What M&G readers need to know

David Benatar says the conduct of our third-rate fourth estate does not augur well for our democracy

In August 2015, I provided explicit evidence of Independent Online’s egregious bias. While this bias was widely known, it was (and remains) important to document clear instances of it. Without this sort of evidence, all one has are unsubstantiated impressions.

I noted in that article that according to a basic principle of justice, “Audi alteram partem”, one should hear from both sides of a dispute, and not from one side only. Without doing so, one cannot reach an informed judgement about which side is correct (or more correct). Although the principle is most commonly used in legal contexts it also relevant to the press. A medium that presents only side of a debate is not to be trusted.  

I now present evidence of bias at the Mail&Guardian Online. This medium has regularly published statements by the University of Cape Town’s Black Academic Caucus (BAC). Although it did not publish the BAC’s statement of 1 October 2017 which was headed “Parading White Privilege” , it did republish a News24 piece with the sensationalist title “UCT test concession for Rocking the Daisies festival is ‘parade of white privilege’”, that not only quoted the BAC statement but also incorporated that statement’s title into the article’s heading.

The concession in question, which was granted by one of my colleagues in the Philosophy Department, led to an uninformed and hysterical moral panic and a flurry of reports and references in various media. This eventually resulted in the University leadership taking the unusual step of effectively directing a course convener to withdraw a concession.

Nearly a fifth of the article republished on the Mail&Guardian website was devoted to conveying the BAC’s view, as expressed in its statement. The report said:

The UCT Black Academic Caucus (BAC) said it was “humiliating and traumatising” that black students were made to be an “unwilling audience to exhibitions of privilege”.

The caucus said in a statement that racialised class disparities were highlighted in the inconsistent approach to handling the different needs of students.

“It’s not enough that black students have to silently carry the burden of disadvantage, or think twice before approaching some of their white lecturers when they are in distress; they now even have to watch as racialised privilege is paraded before them.”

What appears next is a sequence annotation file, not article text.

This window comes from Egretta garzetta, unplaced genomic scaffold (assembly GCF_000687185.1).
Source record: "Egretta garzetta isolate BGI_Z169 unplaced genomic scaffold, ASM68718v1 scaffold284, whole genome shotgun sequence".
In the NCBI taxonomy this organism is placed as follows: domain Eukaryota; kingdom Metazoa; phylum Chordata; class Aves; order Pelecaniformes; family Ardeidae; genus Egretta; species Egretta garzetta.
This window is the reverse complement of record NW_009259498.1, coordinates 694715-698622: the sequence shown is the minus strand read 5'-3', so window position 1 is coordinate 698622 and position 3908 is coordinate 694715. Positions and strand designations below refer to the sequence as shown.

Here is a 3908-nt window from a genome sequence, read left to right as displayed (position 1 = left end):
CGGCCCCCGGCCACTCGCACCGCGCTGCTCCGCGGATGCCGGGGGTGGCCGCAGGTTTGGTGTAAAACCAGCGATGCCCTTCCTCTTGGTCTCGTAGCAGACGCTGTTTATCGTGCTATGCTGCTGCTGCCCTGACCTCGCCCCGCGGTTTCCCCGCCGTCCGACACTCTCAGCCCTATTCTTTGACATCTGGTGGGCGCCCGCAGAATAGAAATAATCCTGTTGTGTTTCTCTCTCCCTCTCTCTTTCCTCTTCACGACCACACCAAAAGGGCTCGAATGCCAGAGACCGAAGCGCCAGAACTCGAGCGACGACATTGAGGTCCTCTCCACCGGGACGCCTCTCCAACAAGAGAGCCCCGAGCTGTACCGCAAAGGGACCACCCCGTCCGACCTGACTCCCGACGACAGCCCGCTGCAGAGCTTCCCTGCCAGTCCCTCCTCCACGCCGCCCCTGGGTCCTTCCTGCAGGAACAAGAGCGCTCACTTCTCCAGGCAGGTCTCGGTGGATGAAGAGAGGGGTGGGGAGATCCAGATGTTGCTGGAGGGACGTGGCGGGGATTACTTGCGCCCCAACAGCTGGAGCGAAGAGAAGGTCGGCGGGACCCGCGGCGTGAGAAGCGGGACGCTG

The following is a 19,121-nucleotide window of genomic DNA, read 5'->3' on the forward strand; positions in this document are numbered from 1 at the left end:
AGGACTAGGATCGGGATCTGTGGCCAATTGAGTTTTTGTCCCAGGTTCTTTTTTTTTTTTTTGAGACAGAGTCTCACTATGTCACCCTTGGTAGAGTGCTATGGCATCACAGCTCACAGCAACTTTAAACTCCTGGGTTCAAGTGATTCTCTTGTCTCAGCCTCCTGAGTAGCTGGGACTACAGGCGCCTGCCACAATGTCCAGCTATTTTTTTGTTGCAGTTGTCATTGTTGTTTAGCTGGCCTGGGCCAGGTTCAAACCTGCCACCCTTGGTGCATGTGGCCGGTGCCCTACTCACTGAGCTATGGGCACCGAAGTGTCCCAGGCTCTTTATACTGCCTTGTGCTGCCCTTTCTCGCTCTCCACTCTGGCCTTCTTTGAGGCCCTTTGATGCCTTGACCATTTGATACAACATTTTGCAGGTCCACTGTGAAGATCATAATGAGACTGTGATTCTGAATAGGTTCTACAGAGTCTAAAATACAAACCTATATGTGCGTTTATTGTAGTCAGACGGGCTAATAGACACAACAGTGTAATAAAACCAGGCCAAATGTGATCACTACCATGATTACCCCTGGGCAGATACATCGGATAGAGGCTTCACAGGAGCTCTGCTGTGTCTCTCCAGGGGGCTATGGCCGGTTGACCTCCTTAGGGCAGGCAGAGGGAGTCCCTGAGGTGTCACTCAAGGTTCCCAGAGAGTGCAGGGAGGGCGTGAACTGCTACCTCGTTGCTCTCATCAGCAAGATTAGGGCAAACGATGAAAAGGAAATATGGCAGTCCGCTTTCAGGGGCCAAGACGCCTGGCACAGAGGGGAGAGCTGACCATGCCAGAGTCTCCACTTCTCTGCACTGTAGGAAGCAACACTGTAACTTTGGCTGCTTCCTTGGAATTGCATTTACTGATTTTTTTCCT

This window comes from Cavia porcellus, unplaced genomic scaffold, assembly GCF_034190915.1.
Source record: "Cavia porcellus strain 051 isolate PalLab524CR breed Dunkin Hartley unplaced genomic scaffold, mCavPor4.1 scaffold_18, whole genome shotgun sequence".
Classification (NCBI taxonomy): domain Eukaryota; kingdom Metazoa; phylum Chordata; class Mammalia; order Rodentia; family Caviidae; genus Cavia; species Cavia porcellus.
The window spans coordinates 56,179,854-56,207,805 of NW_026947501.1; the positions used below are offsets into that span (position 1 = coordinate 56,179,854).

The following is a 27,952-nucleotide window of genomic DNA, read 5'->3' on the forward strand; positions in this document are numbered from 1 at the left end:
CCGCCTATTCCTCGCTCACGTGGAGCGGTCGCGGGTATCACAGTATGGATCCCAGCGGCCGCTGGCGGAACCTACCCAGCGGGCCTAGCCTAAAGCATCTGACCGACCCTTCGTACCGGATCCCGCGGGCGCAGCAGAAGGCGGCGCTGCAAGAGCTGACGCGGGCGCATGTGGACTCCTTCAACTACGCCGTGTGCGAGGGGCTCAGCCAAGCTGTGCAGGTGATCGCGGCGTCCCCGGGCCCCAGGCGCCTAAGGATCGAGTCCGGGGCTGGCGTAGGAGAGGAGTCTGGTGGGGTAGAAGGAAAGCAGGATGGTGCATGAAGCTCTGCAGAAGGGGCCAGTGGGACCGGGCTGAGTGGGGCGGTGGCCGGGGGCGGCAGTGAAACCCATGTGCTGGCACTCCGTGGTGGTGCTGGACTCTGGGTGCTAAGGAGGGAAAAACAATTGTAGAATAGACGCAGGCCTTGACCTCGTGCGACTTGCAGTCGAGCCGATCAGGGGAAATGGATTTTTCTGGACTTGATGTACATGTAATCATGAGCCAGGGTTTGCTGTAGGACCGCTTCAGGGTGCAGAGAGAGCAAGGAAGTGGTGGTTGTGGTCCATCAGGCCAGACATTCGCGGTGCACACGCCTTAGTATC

The article also referred to a student who had “said on Facebook that the concession was a ‘joke’, as Muslim students had to write exams during Eid”. This could create the utterly false impression that the same course convener or even department had granted a concession in the case of a music festival but not in the case of a major religious holiday.

Ten days later, on 13 October 2017, the Mail&Guardian Online published another statement by the BAC in which the Rocking the Daisies concession was again mentioned.

Following the widespread and misplaced outrage at the concession that my colleague had granted, the Philosophy Department issued a public statement in response. I forwarded that statement to the editor of the Mail&Guardian Online, with the request that they publish it there. 

I received no reply and the statement never appeared on the Mail&Guardian’s website. (This is in keeping with my earlier personal experience with the Mail&Guardian, which has simply ignored submissions from me, and thus it is unlikely that this was a single email that went astray.) Of course, editors are not duty bound to publish everything that is sent to them.

However, when a newspaper publishes a sloppy one-sided report and gives substantial coverage to one side of a controversy, it does have something of an obligation to let the other side be heard. At the very least it could explain why it did not do so.

The fact that the Mail&Guardian publishes numerous ideologically saturated and factually phony statements from the BAC, but will not publish a single reasoned and substantiated response from the UCT Philosophy Department is another indication of a third-rate fourth estate in South Africa. Such a press does not augur well for the country’s fragile democracy.